Actors' Equity Association, the national labor union representing actors and stage managers on Broadway and beyond working in professional theatre, has released its third diversity and inclusion hiring bias report, reflecting the year 2020. Findings show that white men made more than white women and non-binary people for the same amount of work, a modest increase in the percentage of contracts going to members of color, and a continued disparity in what members of color were paid in comparison to white members.
The report is the union's third, but only the second since moving to an annual release schedule. Reflecting a tumultuous year marked by a pandemic that shut down much of live theatre, Equity stresses that the report still includes data from thousands of union actor and stage manager jobs.
“2020 was obviously an outlier year," shares Actors' Equity President and Broadway actor Kate Shindle. "[O]ur industry was among the hardest hit by COVID, and work weeks were nowhere close to the norm. But 2020 was also the year in which theatrical leaders across the country loudly and collectively promised to do better, so we felt it was important to continue our work tracking hiring bias.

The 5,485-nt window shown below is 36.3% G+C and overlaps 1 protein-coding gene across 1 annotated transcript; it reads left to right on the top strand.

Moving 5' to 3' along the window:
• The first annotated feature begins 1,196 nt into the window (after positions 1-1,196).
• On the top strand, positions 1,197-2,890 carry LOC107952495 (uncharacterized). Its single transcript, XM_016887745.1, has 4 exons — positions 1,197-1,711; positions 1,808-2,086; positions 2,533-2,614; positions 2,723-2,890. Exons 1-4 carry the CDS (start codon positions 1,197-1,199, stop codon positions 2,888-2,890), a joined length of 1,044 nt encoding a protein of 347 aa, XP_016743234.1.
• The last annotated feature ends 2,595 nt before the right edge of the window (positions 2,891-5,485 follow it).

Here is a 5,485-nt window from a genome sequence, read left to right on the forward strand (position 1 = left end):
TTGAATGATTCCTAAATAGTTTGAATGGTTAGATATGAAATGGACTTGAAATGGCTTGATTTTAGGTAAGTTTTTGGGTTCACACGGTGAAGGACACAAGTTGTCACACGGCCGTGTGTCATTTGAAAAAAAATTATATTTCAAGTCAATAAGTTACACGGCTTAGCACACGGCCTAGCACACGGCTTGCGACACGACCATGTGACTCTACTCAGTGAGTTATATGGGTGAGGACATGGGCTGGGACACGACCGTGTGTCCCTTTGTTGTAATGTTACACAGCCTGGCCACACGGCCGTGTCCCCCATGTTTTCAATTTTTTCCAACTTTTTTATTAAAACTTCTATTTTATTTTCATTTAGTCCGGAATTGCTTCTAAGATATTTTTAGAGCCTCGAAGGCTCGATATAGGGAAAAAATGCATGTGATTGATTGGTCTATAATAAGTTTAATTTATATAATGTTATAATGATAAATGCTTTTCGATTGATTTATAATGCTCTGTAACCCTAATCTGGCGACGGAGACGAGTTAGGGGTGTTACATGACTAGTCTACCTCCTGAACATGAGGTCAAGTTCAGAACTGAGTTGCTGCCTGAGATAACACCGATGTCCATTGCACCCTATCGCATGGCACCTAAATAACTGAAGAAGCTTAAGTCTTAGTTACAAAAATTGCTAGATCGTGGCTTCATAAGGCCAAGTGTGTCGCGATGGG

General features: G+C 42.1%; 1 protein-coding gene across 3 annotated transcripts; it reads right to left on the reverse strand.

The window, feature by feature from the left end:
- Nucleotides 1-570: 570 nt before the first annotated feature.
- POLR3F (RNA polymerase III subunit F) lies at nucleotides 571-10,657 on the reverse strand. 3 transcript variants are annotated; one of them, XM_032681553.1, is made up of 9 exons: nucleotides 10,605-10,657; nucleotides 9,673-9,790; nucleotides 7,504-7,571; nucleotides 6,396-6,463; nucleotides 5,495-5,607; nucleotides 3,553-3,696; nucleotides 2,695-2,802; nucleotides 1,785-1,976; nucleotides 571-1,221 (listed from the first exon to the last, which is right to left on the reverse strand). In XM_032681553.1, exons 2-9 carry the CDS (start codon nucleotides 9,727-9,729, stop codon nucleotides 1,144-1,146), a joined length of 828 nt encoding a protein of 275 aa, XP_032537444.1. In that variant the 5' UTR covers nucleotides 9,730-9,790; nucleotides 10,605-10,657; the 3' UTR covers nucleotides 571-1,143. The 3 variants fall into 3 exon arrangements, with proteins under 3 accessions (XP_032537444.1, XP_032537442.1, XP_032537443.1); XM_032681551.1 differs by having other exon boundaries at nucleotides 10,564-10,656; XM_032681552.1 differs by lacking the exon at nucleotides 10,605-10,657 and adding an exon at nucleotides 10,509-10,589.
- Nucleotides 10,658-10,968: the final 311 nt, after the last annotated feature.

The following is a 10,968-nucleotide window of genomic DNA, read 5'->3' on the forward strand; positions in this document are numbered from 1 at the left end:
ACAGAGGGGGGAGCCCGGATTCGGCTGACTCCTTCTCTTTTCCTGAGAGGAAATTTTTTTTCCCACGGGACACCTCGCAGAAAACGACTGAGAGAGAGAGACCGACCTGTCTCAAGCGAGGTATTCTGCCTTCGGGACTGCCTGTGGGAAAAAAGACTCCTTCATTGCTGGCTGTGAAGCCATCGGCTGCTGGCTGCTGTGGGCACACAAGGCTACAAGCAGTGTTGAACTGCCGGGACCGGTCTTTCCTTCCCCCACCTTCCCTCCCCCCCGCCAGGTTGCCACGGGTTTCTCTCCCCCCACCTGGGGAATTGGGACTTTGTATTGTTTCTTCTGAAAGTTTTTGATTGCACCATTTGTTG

“We are disappointed by the realities of the data. While there was some incremental progress here and there in 2020, the theatre fell far short of fulfilling its promises of diverse and inclusive hiring. Equity has made it a top priority to combat inequality in the industry, but we cannot do this work alone. We call on everyone who makes hiring and pay decisions in the theatre to demonstrate their commitment through their actions as well as their words."
The report also found that stage management jobs continue to overwhelmingly go to white members, with pay gaps along racial and gender lines. Similar pay gaps were found for members that are disabled, transgender, or over 65 regardless of race.
“Equity cannot control who employers choose to hire, but we can—and must—be outspoken about the inequality we see,” says Equity Diversity and Inclusion Strategist Bliss Griffin. “We have been tracking this data since 2013 and still see only marginal improvement. The stakes for this industry are higher than ever, but the response to this crisis remains far too slow.”
Read the full report at ActorsEquity.org.